stagg, I responded to your earlier post this morning and was rather brief in my reply so I'll use this post to follow up and also to address your questions in your reply (this will challenge my poor technological skills).
First, there are many definitions of inflation, but Milton Friedman described it best as everywhere a monetary issue. You can read his book "A Monetary History of the United States" but the bottomline is that throughout our history, the price level mirrors the creation of money almost in lockstep. Some describe inflation as the growth in money and credit that exceeds the amount of goods and services, i.e. too much money chasing too few goods, which results in prices increasing.
I believe you are confusing price increases with inflation. Prices can increase as a result of demand and supply imbalances, which are usually but not always corrected by the market (but some prices are inelastic), but also can be influenced by monetary policy. When too much money is printed (like with QE 1 and 2) or too much credit made available (like with liar loans) the result is an increase in prices beyond what the normal supply and demand may produce.
The analogy to automation is fitting In a real market, the forces of supply and demand are always at work. Automation would not succeed if the cost of that automation was more than the labor that it replaced. Similarly, businesses either automate or move jobs to lower cost centers to lower their costs and increase their profit. That's what businesses are in business to do -- maximize profits.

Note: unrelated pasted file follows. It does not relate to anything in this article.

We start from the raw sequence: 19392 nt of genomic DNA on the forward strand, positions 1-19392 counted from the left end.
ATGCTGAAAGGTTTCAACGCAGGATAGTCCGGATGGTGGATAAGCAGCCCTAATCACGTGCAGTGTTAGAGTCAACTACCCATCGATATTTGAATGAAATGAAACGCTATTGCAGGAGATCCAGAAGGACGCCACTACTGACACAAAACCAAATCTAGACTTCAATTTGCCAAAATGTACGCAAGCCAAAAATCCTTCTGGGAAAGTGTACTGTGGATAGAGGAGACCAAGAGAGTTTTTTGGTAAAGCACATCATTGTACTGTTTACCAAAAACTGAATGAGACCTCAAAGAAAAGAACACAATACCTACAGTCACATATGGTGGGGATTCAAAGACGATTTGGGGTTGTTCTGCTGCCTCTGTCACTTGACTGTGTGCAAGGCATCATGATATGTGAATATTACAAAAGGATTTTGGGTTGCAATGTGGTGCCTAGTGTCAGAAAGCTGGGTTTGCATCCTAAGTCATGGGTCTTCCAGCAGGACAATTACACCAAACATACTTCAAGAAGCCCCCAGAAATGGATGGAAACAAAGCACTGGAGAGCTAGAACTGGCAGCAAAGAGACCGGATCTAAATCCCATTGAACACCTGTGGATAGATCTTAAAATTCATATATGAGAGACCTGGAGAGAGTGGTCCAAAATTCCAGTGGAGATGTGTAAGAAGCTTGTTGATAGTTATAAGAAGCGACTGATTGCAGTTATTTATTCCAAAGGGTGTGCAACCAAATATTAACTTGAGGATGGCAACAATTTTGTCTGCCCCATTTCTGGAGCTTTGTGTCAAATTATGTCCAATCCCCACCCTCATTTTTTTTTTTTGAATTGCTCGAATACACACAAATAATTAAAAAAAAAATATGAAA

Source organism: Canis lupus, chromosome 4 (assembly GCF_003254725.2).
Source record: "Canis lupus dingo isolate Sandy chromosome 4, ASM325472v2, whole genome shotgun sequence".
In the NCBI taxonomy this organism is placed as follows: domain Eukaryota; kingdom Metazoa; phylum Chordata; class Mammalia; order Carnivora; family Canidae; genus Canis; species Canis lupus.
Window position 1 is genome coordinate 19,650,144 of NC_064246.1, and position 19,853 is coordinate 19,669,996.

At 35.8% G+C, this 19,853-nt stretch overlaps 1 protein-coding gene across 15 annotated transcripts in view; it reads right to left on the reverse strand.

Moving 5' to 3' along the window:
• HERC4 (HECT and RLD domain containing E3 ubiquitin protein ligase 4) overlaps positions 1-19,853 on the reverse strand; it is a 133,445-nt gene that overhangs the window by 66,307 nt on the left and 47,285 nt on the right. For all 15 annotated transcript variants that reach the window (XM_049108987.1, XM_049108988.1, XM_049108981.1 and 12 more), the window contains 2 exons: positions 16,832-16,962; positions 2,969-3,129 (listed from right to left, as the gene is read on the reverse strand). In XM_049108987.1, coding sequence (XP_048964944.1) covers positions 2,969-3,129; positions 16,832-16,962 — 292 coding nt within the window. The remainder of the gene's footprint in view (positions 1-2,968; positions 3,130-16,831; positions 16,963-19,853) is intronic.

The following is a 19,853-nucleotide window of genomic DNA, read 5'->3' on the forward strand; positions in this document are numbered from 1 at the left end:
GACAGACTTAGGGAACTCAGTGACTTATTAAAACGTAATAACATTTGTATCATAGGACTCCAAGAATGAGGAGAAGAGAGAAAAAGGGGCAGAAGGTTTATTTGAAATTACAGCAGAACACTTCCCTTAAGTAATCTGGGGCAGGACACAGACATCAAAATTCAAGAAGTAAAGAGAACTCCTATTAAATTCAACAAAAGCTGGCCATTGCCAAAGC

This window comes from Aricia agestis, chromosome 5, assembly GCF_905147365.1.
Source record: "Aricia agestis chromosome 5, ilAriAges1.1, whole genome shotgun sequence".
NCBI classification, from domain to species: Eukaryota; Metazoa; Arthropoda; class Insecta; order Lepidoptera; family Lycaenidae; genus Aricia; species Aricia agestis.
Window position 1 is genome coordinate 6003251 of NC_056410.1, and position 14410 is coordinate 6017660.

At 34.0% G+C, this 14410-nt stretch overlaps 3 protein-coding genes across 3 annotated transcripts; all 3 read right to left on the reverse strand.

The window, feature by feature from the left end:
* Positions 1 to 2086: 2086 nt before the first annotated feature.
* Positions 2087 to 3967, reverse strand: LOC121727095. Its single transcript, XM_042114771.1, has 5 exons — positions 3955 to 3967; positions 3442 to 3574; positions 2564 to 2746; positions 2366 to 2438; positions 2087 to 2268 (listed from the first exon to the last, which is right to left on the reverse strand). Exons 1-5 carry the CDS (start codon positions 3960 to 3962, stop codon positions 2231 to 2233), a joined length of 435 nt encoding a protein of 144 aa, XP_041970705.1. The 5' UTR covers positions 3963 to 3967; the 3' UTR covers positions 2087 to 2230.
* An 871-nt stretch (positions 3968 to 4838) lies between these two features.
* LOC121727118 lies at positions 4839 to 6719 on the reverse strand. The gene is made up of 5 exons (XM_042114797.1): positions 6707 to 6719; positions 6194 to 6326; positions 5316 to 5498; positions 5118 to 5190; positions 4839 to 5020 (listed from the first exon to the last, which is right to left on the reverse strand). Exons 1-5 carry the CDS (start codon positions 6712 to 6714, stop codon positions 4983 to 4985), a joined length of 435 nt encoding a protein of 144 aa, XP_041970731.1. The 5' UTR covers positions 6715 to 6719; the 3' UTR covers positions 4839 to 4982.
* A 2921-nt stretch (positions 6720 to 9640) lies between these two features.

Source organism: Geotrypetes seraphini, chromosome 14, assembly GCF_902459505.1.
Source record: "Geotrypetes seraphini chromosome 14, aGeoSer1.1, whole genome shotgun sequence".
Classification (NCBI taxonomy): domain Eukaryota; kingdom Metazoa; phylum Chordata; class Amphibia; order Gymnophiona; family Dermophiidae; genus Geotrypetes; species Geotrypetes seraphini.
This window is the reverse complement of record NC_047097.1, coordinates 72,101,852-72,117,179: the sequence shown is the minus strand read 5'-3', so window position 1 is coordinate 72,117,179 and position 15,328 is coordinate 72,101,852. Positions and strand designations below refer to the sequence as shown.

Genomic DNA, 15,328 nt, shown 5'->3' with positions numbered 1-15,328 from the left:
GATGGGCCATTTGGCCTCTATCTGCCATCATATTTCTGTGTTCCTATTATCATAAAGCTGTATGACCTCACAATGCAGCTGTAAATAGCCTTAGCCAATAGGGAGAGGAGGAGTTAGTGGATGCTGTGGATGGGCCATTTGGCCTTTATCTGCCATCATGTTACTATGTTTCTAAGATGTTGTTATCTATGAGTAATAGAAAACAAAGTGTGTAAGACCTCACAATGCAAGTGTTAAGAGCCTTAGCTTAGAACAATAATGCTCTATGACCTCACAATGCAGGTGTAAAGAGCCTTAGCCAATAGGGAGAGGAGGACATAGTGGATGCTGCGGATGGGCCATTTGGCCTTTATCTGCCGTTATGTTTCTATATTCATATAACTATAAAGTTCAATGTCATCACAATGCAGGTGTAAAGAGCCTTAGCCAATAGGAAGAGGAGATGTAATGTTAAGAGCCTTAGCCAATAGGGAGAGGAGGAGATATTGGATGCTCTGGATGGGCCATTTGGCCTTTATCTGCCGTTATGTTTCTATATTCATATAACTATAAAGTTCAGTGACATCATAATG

The protectionism argument never wins. Let the market decide the best combination of price and quality. I'll bet there aren't many buyers of Chinese drywall and tires.
Please don't become paranoid like Make Up the Facts. I do enjoy our discussions. I find there are far too many permabulls on these message boards and in the financial media who ignore the serious risks in both the economy and the stock market. The industry is hopelessly conflicted. It is our nature to be optimistic, unless you are like me who grew up a Red Sox fan. Then you learn to expect the worst. As Minyanville's Todd Harrison says, "see both sides."
As for my positions, I'm still about 40% in stocks in my main account, mostly MLPs because of the yield. I trimmed some MLPs and sold SFL and most of my IVR. I probably should have sold more, but as you know selling MLPs to repurchase later is a tax nightmare.